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mankind. 3. The goods or talents, which were distributed, signify the spiritual and temporal gifts, ecclesiastical ordinances, and all the other means of improvement that a beneficent Creator has given us. 4. The return of the Lord, or time of reckoning with the servants, means the day of judgment. 5. He that was admitted to the confidence and joy of his master, as a reward for improving the five talents, may signify such christians as suffered most in their master's cause, and done most for his honour in this world. 6. Those who were honoured for improving on the two talents, may signify such christians as had not many opportunities of doing good, but improved the opportunities which they had. 7. He that had the one talent taken from him, and given to him that had the five, may represent those sinners, at the last day, who never made any improvement on the opportunities and means of doing good, which God had given them. This man was called a "wicked," "slothful," "unprofitable servant," and was cast into outer darkness, where there is weeping and gnashing of teeth; all which, in the most striking manner, point out the utter destruction of ungodly men, at the last day.
9. The parable of the feast, Luke xiv. 15, 24, presents an insuperable objection to the final salvation of all men. Let us examine the principal features of the parable, and see how it stands. The certain man is the Almighty God. The supper is the blessings and benefits of the gospel Those that were bidden were the Jews, who, when they were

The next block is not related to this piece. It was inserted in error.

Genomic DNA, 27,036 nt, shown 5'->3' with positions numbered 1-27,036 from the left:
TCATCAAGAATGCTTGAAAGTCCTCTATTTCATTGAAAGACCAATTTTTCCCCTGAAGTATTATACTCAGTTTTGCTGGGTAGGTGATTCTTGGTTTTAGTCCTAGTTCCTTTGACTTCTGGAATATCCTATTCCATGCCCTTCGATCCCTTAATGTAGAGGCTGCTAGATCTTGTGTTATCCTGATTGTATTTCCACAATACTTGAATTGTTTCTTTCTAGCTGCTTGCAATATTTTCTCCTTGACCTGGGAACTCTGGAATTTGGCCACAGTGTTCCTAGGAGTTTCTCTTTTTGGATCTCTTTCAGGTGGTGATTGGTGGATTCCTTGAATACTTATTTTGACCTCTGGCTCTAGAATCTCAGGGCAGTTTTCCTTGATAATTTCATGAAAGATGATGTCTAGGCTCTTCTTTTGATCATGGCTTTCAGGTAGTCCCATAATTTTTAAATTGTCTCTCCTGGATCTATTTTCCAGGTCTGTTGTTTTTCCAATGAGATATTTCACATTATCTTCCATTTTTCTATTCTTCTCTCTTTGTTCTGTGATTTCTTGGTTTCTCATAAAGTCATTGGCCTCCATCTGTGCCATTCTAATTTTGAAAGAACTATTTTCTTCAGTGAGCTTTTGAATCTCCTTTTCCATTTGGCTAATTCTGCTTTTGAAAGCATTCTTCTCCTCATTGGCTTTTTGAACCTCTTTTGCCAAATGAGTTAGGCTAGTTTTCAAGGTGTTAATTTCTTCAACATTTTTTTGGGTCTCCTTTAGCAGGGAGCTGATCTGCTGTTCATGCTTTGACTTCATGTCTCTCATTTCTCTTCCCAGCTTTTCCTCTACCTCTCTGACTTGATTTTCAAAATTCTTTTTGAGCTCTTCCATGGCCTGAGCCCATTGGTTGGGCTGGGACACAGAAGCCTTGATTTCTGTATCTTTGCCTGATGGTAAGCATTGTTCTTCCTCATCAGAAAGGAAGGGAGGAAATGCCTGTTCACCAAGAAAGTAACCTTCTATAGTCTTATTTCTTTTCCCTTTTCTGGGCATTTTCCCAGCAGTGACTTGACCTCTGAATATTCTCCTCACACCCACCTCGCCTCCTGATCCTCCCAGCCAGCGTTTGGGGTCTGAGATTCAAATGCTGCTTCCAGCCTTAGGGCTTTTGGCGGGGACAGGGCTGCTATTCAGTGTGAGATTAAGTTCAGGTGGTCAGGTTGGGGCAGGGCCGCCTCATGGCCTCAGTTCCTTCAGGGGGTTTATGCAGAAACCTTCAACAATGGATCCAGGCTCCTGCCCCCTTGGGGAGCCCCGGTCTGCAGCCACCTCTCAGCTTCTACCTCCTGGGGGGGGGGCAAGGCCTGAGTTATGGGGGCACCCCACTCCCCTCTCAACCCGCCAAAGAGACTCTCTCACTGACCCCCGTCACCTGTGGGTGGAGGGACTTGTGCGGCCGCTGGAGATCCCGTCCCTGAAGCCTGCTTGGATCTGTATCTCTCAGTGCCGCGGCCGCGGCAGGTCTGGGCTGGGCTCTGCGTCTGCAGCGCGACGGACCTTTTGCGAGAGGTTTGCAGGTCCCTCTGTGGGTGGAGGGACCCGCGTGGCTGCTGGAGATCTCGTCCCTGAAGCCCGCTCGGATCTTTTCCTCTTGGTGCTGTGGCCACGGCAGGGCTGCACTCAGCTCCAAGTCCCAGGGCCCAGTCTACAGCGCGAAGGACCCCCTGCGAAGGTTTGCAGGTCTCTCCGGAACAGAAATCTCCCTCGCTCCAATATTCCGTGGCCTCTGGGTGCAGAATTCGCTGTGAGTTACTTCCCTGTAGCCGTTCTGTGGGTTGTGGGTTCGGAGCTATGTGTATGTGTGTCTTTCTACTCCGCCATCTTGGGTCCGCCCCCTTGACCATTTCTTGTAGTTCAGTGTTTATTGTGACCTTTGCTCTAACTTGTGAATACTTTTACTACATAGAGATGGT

invited to attend the feast, preferred their lands, their oxen, &c. to the benefits of the gospel. This dispieased the ruler of the feast. The "poor, the maimed, the half" and "the blind" that were invited to come in, from "the streets, lanes, highways" and "hedges," were the Gentiles, who have ever since enjoyed the privileges of the gospel of our Saviour. Now what I wish to note here particularly is this: when the master of the feast heard that those who were bidden, made light of the invitation, he was angry, and among other things said, "that none of those men that were bidden should taste of the supper." If this teaches any thing, it is this: those who absolutely refuse to comply with the invitations of the gospel, during their probationary state, shall finally be excluded from any part or share in its blessings and invaluable benefits.
10. The parable or history of the rich man and Lazarus, Luke xvI. 18, 31, is utterly irreconcilable with Universalism. We have no intimation, in any part of the chapter, that this is a parable. Our Lord introduces the subject as a history, by saying, "there was a certain rich man," &c. To say it is not a history, but a parable, is the same as to say there was no such rich man, and therefore directly contradict our Lord. There is a proper name (Lazarus) in this passage, which is never the case with any parable. However, whether it be a parable or a history, the general features in it, are the same. But let us see what they are. In the character of the rich man and Lazarus, we have represented in general the character of the righteous and